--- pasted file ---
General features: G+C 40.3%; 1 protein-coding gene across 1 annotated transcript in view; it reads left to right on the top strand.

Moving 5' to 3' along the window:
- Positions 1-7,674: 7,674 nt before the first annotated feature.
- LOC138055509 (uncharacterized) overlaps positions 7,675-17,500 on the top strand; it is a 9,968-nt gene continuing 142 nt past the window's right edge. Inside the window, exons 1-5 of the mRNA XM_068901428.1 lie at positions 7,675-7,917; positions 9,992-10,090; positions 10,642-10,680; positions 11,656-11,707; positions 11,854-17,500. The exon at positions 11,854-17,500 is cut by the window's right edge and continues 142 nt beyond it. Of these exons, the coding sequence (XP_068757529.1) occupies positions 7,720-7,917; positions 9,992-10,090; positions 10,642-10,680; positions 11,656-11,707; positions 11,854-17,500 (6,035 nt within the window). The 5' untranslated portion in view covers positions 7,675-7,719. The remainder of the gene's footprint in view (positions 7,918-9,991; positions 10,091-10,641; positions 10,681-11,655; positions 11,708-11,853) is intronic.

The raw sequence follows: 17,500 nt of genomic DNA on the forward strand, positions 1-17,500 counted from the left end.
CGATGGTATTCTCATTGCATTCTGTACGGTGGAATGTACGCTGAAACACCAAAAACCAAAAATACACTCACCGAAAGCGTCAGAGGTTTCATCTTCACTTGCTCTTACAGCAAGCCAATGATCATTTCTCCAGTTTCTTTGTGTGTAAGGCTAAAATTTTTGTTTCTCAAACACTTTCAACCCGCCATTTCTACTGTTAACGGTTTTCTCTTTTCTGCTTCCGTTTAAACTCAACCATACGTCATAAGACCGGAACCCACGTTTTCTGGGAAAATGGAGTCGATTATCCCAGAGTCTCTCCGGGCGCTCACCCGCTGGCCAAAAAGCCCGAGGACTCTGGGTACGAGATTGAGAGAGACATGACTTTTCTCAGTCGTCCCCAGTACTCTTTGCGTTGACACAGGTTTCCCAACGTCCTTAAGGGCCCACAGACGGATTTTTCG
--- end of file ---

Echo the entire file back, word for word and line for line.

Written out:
General features: G+C 40.3%; 1 protein-coding gene across 1 annotated transcript in view; it reads left to right on the top strand.

Moving 5' to 3' along the window:
- Positions 1-7,674: 7,674 nt before the first annotated feature.
- LOC138055509 (uncharacterized) overlaps positions 7,675-17,500 on the top strand; it is a 9,968-nt gene continuing 142 nt past the window's right edge. Inside the window, exons 1-5 of the mRNA XM_068901428.1 lie at positions 7,675-7,917; positions 9,992-10,090; positions 10,642-10,680; positions 11,656-11,707; positions 11,854-17,500. The exon at positions 11,854-17,500 is cut by the window's right edge and continues 142 nt beyond it. Of these exons, the coding sequence (XP_068757529.1) occupies positions 7,720-7,917; positions 9,992-10,090; positions 10,642-10,680; positions 11,656-11,707; positions 11,854-17,500 (6,035 nt within the window). The 5' untranslated portion in view covers positions 7,675-7,719. The remainder of the gene's footprint in view (positions 7,918-9,991; positions 10,091-10,641; positions 10,681-11,655; positions 11,708-11,853) is intronic.

The raw sequence follows: 17,500 nt of genomic DNA on the forward strand, positions 1-17,500 counted from the left end.
CGATGGTATTCTCATTGCATTCTGTACGGTGGAATGTACGCTGAAACACCAAAAACCAAAAATACACTCACCGAAAGCGTCAGAGGTTTCATCTTCACTTGCTCTTACAGCAAGCCAATGATCATTTCTCCAGTTTCTTTGTGTGTAAGGCTAAAATTTTTGTTTCTCAAACACTTTCAACCCGCCATTTCTACTGTTAACGGTTTTCTCTTTTCTGCTTCCGTTTAAACTCAACCATACGTCATAAGACCGGAACCCACGTTTTCTGGGAAAATGGAGTCGATTATCCCAGAGTCTCTCCGGGCGCTCACCCGCTGGCCAAAAAGCCCGAGGACTCTGGGTACGAGATTGAGAGAGACATGACTTTTCTCAGTCGTCCCCAGTACTCTTTGCGTTGACACAGGTTTCCCAACGTCCTTAAGGGCCCACAGACGGATTTTTCG